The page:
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On the Belief-Capacity Relationship and Choral Stereotypes: A Case Study

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Some recent email correspondence about an arrangement of mine turned into a fascinating practical case study in a couple of areas I enjoy theorising about. Normally in this situation I’d make a point of anonymising my correspondent, but since he or she didn’t actually sign any of their emails, it’s kind of a moot point. (This isn’t actually relevant to the story; I just wanted to share the oddness with you!)

Anyway, whoever wrote to me is a chorus director whose chorus had recently purchased copies of my arrangement of Happy Together without consulting him/her, and he/she was dismayed to discover it features a good deal of bass melody. The leads in his/her chorus apparently cannot do harmonies, despite many years of trying, so would I give him permission to re-arrange it with the leads on the tune.

Quite why you’d need to re-arrange the music in this situation rather than just moving the people around I wasn’t clear, but since they’d asked, I took the opportunity to nudge towards the possibility of a spot of skill-development. I suggested that there may be some leads in that section who might be willing to stretch themselves a bit, and some basses who might enjoy the chance to sing some melody, so an option would be to give them the opportunity to try something new, and just swap over those who were totally daunted by the part as written.

For anyone else who is thinking about how to develop their leads to sing harmony, indeed, I’d say that this arrangement isn’t a bad place to start. It’s not unduly complex as harmony parts go, and it repeats a good deal, so once you’ve learned a bit you often get to use it again. And the leads do get the tune in the chorus, for a bit of light relief for everyone.

No, came the reply, none of the leads could do anything except the melody, which is why they were leads rather than baritones.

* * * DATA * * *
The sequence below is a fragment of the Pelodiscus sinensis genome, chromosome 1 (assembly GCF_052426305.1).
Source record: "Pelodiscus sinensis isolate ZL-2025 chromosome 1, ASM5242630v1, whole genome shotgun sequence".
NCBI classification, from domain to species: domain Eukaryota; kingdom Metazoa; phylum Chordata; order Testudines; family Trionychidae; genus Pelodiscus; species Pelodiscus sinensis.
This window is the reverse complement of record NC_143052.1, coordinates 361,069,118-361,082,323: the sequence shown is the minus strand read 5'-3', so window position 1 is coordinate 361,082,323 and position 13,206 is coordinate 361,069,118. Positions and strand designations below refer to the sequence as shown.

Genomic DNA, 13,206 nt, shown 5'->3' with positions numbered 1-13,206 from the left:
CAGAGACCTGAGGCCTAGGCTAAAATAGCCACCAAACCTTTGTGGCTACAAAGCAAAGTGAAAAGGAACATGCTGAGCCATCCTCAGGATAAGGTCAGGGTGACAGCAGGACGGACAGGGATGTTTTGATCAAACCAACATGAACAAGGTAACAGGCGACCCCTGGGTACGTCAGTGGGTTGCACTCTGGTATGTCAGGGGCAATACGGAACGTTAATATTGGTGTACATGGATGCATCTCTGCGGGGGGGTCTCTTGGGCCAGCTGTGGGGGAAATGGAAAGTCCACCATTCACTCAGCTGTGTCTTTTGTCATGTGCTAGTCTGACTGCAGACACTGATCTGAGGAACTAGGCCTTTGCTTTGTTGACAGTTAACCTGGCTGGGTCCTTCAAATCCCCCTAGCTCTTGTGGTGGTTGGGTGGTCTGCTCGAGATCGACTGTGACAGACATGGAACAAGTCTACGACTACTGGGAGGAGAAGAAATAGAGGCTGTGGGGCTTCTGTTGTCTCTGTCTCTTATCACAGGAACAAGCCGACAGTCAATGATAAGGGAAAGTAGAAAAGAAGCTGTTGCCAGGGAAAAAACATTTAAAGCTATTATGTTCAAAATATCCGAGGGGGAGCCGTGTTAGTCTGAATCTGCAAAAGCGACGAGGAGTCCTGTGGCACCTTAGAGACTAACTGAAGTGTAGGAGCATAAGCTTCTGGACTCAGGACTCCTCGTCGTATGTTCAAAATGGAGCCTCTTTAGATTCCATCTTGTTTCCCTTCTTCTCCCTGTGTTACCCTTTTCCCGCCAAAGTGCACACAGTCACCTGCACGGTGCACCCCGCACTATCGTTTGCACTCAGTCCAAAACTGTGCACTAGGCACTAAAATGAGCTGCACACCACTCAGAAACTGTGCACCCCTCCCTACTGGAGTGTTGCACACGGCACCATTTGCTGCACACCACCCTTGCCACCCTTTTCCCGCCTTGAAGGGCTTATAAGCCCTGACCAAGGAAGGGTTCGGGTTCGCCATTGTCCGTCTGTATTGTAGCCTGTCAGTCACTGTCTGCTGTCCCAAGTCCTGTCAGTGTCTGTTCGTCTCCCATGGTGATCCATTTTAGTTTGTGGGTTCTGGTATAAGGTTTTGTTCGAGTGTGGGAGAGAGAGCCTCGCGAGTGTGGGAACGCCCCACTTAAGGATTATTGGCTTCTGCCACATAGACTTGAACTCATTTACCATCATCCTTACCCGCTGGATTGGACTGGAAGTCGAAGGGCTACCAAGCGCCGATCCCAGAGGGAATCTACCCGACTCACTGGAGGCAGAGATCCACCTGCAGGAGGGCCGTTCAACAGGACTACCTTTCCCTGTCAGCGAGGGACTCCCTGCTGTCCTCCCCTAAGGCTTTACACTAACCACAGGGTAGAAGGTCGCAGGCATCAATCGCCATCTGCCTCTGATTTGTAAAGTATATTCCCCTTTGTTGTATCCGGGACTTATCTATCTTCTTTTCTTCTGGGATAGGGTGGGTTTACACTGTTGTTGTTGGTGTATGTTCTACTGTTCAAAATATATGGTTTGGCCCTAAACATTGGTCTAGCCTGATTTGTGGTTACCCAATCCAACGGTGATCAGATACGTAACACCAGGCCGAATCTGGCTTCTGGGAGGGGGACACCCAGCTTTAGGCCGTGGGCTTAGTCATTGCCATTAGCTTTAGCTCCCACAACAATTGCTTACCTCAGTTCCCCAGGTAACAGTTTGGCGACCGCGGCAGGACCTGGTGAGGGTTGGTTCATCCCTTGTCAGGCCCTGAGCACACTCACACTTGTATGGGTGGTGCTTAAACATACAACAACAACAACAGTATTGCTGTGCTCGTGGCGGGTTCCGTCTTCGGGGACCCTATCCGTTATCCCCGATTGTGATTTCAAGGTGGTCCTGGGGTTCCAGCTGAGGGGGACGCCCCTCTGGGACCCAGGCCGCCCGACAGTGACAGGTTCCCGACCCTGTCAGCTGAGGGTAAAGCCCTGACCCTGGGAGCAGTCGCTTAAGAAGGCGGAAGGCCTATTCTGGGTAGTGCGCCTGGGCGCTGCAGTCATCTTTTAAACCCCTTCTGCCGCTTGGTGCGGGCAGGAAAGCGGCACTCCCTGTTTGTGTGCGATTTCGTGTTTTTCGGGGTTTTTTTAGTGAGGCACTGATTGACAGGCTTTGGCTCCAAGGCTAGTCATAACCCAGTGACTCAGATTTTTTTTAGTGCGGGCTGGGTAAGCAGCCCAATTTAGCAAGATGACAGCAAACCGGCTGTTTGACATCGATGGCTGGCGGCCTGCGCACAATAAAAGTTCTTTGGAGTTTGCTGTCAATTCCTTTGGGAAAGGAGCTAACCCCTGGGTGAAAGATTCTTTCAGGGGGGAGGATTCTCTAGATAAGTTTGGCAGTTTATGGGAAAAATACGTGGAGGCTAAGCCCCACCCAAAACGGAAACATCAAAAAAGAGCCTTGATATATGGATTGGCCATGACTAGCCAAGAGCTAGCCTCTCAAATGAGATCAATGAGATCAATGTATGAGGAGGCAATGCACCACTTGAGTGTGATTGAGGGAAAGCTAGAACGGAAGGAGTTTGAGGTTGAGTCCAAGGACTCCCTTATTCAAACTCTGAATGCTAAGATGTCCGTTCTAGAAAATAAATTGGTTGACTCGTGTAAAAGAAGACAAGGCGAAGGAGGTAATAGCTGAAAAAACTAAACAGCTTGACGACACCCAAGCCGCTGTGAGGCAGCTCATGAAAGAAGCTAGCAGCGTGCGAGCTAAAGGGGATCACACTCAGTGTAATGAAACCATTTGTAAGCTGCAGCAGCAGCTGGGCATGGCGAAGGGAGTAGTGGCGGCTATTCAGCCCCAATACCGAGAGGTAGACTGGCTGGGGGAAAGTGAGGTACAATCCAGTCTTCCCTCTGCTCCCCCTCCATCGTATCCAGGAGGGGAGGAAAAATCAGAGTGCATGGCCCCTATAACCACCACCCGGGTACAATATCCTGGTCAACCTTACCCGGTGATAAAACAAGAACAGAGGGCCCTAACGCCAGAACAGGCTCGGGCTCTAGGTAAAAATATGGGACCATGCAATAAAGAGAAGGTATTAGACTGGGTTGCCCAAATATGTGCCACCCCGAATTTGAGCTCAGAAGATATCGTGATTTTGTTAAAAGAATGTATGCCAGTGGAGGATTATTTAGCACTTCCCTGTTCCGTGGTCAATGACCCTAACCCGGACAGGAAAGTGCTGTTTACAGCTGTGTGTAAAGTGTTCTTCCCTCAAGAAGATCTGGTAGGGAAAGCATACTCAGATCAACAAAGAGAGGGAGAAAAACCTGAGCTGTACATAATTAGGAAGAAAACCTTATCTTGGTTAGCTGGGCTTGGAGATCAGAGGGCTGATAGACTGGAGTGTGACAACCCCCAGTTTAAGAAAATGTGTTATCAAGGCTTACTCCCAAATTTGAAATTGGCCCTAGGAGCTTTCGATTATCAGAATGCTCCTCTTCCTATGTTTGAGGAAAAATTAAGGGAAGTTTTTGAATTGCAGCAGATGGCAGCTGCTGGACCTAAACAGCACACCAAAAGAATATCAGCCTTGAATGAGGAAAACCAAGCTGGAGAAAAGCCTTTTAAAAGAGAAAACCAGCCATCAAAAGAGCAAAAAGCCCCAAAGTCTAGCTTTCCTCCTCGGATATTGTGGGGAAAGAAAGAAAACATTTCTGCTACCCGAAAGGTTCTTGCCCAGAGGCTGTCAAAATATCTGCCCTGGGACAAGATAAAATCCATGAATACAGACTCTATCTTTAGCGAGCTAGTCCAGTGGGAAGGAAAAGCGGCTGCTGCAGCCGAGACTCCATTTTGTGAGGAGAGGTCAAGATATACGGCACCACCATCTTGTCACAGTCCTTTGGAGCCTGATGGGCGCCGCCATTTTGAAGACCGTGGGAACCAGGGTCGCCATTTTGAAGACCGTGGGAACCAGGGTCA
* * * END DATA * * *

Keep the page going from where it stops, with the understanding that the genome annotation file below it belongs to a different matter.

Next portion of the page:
This exchange was an interesting example of two ideas I had been accustomed to think about separately, but may turn out to have more interrelationships than I had thought.

The first is the idea that our belief systems both facilitate and constrain our capabilities, as suggested by both Carol Dweck’s work on mindset and the Dilts Pyramid. The director of this chorus regards teaching leads to sing harmony as essentially impossible. They may claim that many years of trying and failing is the source of this belief, but it’s clear that while that they hold this belief, their leads don’t have any chance of proving them wrong.

Realistically, anyone who can learn to sing a melody well enough to be a useful contributor to a barbershop chorus can also learn to sing harmony. They may find it counter-intuitive at first, and keep slipping back onto the tune, but gentle persistence and an appropriately incremental approach to the challenge will see them improve. That’s how musical skill works. Pretty much the only thing that will stop them is a fixed mindset that sees their current skill set as the only one available to them.

The second idea is that of part stereotypes, something I’ve written about in both my books. Like gender stereotypes, these are socially-constructed collections of attributes believed to be inherent to people who sing a particular part. The identities are in some ways rooted in physiology – vocal range is ultimately a function of larynx size, although very few choral genres use anything like people’s full range potential – but are elaborated into expectations for all kinds of behaviours and personality traits.

These stereotypes serve in part to guide people into how to be as a singer: what they are expected to be able (and unable) to do, what kind of behaviours will be welcomed or seen as inappropriate, what kind of personal idiosyncrasies are permitted. But they also serve to homogenise a choral culture, to suppress individuality, and thus limit participants to these sanctioned behaviours.

If you have ever met people who sing in a chorus, you may have discovered that in fact not all leads are exactly the same. They probably do all share a strong response to melody, but their relationship with it, and thereby with themselves as singers, can vary considerably. Some quite like the thought of singing harmony every so often; of those that find the thought a bit scary, some will be willing to take on a challenge and others more reluctant. In much the same way that some like the thought of singing in quartet and others really don’t. Like carpets made of natural fibres, singers display considerable natural variation.

My correspondent thus got me thinking that Essentialism – the belief that people have inherent qualities according to race/gender/voice part – is a very pervasive form of fixed mindset. Saying ‘Leads can’t harmonise’ is like saying ‘Girls can’t do maths’. Both beliefs are to an extent self-fulfilling: leads are more likely to struggle with harmony, girls are more likely to struggle with maths, if the people teaching them these skills think this way.

But, whilst stereotypes can discourage certain behaviours, they never completely prevent them. Some girls persist in being good at maths despite the pressure of low expectations, some leads (in fact, a working majority of those who have ever attempted it), can actually sing my arrangement of Happy Together.

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